Notes From An Exhibition by Patrick Gale

Non-genre fiction! Patrick Gale was highly recommended in one of my communities, and rightly so. He writes easily and straightforwardly but with great depth, and his communication of place and character and mood is amazing. This is the intricately structured tale of an artistic and a family life, and how the two interact. When I finished it, I wanted to start again - because of how it's structured, I think it'll reward re-reading, which is always a plus. I'll be picking up more of his books.

Shades Of Grey by Jasper Fforde

I didn't much like the previous non-Thursday-Next Jasper books, so it actually took me a good week or two after this came out to buy it, but I though it was much better. Fforde's original characters in this one have much more depth (I always found even Thursday a bit flat, though I loved the world) and the world-building is fascinating. The concept is that we're some time in the future, and after Something Happened, we ended up with a controlling, almost fascistic society with a caste system defined by which colour you can see and how intensely you can see it. You get a lot of tantalising hints about how it works, but at the same time there's a strong plot running through the book. It's heavily influenced by 1984 and post-apocalyptic stories, tempered by Fforde's trademark whimsy and odd trains of thought. Looking forward to the sequel.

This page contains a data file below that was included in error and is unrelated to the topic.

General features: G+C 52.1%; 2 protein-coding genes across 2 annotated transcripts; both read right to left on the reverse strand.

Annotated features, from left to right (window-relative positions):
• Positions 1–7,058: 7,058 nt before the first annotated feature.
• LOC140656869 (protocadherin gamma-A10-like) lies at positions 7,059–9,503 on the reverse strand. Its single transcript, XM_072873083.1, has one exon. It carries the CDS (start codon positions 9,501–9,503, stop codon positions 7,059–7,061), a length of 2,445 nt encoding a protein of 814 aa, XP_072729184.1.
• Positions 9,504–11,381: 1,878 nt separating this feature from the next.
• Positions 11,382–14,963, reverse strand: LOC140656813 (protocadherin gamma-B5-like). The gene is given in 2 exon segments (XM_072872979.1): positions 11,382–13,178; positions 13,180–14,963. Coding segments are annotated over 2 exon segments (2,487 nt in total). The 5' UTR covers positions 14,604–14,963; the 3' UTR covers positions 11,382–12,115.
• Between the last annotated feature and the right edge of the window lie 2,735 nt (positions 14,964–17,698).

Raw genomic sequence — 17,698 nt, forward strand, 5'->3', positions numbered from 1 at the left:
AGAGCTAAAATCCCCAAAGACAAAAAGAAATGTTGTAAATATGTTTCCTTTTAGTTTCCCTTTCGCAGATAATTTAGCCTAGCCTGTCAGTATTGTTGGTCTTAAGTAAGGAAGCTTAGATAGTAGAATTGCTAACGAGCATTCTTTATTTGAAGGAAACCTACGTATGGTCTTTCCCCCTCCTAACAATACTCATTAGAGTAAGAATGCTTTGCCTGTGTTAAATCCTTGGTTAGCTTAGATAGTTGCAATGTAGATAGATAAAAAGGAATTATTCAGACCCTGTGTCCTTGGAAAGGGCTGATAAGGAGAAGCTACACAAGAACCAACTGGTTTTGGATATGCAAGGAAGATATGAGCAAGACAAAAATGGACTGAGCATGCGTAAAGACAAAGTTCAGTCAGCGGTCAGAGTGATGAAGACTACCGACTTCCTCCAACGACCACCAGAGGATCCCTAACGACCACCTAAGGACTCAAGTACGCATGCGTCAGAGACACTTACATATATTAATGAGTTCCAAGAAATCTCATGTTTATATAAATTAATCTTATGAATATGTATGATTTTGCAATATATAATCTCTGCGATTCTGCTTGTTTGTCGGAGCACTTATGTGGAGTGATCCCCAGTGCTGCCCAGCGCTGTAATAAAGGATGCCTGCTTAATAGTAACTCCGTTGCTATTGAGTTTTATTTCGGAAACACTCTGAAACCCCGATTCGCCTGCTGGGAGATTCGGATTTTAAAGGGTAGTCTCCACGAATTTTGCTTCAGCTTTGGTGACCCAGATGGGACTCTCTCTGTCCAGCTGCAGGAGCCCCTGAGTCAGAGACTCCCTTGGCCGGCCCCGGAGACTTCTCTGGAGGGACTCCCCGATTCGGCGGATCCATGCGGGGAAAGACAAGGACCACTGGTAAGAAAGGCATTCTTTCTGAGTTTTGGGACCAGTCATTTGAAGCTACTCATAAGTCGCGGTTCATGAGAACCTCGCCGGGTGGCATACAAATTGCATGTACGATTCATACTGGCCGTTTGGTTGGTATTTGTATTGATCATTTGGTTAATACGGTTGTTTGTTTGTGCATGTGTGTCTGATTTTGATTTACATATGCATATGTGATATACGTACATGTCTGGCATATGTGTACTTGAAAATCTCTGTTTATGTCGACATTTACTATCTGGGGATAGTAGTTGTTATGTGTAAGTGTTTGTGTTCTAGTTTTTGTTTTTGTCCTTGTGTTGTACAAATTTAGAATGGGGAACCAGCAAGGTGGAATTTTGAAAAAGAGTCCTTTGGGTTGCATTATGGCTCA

The Psychology of Harry Potter, ed Neil Mulholland PhD

One of my secret-ish vices over the last few years has been the academic study of pop culture. (It's why I have "tv as text" as one of my interests.) I've got loads of books on Buffy and Angel, several on Battlestar and Firefly, Veronica Mars and Narnia and Diana Wynne Jones, but this is the first Harry Potter one I've picked up. It's pretty good, actually - some interesting essays, some that made me roll my eyes, some that made me want to engage in a proper discussion about the subject. There are the usual conflicts, as well - the books starts with two essays with diametrically opposing views of the approach to and standard of teaching at Hogwards, specifically whether curiosity is rewarded. It's a niche book, I guess, but if you're in that niche it's worth a read.

Skin Trade by Laurell K Hamilton

Yeah, it's my vampire porn series...except this book, book 17 in the series, has gone back to its roots a bit. Anita is on a murder investigation in Vegas, and very few of the usual characters are about. There's action and plot and gore and weretigers and slightly facile philosophy (and this book seems particularly authoritarian, possibly just because of its cop-focus), but there's no sex scenes until about 5/6 of the way through, and it's a pretty hefty book. A definite improvement, even if Anita is still developing Extra Speshull Powers.

I thoroughly enjoyed all the books I read this month, hurray! Read fewer than normal, I think, but five were non-fiction, which always takes me longer, and there were no re-reads.